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Changed the password to Magento

Changed the password to Magento

Hope someone can help I had some work done by a freelance Magento expert and by no way I am saying he has done everything wrong but just want to secure my site down, he did some work 2-3 months ago after the work was finished I changed the passwords to both my server and Magento back-end I also changed the URL to the Magento back-end login. I then needed some more work done a few days ago he emailed me saying that the password had changed so he changed the password to Magento and also the URL back-end login. I was a bit shocked that he could do this without knowing the new password to the Magento back-end. Could anyone tell me how to lock down the site so this type of thing is not possible?

4 REPLIES

Re: Changed the password to Magento

Hello @paulpsp

You should always be careful about your Magento security. It's better to create admin roles and give them access to only those parts of your site which are needed to complete their work.

Additionally, you can use a 2-factor authentication to secure your store login even better.

You can have a look at this extension https://amasty.com/magento-security-suite.html which combines all needed security modules such as Advanced Permissions, 2-Factor Authentication I've mentioned above, Backup and Admin Actions Log. Each of them can also be bought separately.

 

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Re: Changed the password to Magento

Important step in securing you Magento is to be aware and stay on top of anything that is going on inside your files.

 

Security module MageFence offers a number of great monitoring features for your Magento:

  • you get email notification every time a user with admin privileges logs in
  • you can see all the changes made by admin users in Admin Activity log
  • the module scans for changes on regular basis and notifies you every time the change in your files is found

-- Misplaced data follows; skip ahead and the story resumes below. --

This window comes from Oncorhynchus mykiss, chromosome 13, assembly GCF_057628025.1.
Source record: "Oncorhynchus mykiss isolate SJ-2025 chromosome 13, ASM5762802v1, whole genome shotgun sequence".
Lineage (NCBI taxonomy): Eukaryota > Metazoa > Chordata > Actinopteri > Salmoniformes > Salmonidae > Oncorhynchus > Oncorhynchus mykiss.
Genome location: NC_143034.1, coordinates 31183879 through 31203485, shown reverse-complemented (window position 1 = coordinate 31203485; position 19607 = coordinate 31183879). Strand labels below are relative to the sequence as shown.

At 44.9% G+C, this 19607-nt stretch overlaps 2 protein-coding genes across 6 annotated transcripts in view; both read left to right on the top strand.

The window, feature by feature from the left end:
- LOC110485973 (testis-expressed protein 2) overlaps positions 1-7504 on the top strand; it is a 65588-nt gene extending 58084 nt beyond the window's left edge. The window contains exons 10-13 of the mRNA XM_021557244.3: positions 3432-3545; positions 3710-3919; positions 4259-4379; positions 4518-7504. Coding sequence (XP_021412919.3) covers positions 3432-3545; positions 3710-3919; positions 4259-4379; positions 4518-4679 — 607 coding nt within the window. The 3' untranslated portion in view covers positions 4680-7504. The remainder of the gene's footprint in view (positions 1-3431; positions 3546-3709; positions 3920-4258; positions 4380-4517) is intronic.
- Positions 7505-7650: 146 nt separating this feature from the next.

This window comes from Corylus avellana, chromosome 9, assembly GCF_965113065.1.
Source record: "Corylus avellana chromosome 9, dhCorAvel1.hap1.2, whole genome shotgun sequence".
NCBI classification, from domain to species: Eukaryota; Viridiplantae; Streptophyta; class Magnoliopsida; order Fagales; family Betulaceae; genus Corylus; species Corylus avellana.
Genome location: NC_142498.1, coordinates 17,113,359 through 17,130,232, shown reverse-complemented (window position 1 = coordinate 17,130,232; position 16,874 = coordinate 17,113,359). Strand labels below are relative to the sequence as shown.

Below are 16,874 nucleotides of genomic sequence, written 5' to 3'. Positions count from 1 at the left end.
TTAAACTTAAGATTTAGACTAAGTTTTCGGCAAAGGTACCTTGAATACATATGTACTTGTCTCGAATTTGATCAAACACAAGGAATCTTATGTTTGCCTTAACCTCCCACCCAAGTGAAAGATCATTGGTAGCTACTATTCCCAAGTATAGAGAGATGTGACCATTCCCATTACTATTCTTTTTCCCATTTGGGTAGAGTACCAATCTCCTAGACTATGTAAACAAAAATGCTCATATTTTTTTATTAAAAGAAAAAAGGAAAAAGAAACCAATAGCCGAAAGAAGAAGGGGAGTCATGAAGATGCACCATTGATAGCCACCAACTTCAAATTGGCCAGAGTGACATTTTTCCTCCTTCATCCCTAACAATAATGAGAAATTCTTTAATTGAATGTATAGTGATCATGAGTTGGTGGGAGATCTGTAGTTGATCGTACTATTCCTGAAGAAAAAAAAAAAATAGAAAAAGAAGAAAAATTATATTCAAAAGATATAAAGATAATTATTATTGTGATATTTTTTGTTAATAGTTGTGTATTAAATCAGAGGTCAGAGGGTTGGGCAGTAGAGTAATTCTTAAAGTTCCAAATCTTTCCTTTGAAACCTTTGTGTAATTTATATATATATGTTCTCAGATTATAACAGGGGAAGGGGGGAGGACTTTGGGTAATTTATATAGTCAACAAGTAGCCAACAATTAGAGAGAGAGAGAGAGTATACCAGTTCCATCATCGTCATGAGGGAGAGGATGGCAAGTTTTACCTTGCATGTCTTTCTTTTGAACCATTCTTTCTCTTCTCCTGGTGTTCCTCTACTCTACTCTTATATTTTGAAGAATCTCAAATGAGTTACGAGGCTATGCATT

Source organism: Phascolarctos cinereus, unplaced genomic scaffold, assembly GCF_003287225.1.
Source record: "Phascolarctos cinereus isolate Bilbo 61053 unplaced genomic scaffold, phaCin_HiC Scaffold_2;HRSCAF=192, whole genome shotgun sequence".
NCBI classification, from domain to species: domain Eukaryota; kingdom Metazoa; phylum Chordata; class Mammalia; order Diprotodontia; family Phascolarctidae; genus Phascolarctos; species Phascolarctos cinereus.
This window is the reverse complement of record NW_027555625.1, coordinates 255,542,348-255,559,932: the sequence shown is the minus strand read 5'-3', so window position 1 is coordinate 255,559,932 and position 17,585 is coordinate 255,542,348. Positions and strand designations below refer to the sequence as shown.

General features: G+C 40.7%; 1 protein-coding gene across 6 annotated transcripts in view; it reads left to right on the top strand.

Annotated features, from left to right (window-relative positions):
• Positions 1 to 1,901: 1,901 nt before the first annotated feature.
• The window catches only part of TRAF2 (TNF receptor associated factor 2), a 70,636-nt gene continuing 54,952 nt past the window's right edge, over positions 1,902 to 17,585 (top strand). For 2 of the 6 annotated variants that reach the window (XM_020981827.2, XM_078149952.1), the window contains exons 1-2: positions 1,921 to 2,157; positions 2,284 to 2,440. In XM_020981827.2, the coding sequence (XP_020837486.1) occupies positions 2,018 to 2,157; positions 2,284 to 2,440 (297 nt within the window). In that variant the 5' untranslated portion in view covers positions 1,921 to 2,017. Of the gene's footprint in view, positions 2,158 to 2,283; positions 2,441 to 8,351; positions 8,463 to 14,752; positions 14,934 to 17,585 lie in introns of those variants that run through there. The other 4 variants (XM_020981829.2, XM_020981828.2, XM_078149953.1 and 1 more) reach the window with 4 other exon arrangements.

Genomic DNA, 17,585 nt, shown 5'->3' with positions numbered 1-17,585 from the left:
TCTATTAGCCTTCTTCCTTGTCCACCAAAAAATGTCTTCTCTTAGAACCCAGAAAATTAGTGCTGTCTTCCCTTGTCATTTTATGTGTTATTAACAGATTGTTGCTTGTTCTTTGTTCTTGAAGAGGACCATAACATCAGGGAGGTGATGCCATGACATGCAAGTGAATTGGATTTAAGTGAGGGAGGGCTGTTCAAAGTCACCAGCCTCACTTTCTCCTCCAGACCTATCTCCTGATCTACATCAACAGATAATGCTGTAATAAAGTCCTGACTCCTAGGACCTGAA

• it also gives you a list of all changed files so you can confirm the changes you have made yourself and pinpoint the suspicious ones
  • it detects users with admin privileges that are created by injecting directly into database, and notifies you immediately

 

Furthermore, you can protect access points to your Magento backend (Admin Panel Login and Magento Connect Manager) easily from backend and without losing functionality. And it also comes with a built-in Two factor Authentication, which adds another step to login process, so you can prevent unauthorized access even if attacker somehow gets a hold of your password.

 

It also has a checklist feature that will give you a quick insight in all important issues regarding security of your Magento.

 

Bottom line, it is like a surveillance system for your online store: nothing can go down, without you knowing it. I suggest you take a look at it, because it is a pretty good security solution that doesn't allow things like changing your files or any kind of hack attacks slip under the radar. http://www.extensionsmall.com/mage-fence-security.html

Re: Changed the password to Magento

Hi @paulpsp

 

Following basic steps may also be helpful

 

1)keep note of all the credentials which you share with the developer. Like mysql, ftp,sftp,php myadmin, purchased extensions accounts, cPanel etc.

Always share only the necessary credentials.once work is complete change the credentials.

2) Do not give root user access until it is required.

3) keep your admin access IP restricted. (Use static IP)

Temporarily whitelist the developer IP.

4)create a user and role with access to required sections of admin panel.

5)try to use version control instead of giving direct access to the ftp or sftp. It will be easier for you to see what code has been changed.

 

 

 

 

 

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Re: Changed the password to Magento

There one thing you should know -- once someone has access to webstore file system he can run a script to generate new user. On change password. It's also possible to play around with database and whatnot. Having access to file system is kind of master key to everything.

 

Developers like me have sometimes dozens of site to take care of. It's annoying as hell to remember every password on every system, even when using LastPass or some equivalent (not really suitable for ssh passwords). Some people use same password for every site (security risk) or something based on server (another security risk), but it's much safer to use ssh keys. This approach replaces password altogether and everyone worth their salt uses this approach instead. I'm pretty sure that even though you changed server passwords, you didn't change his keys so he was able to log in anyway.

Tanel Raja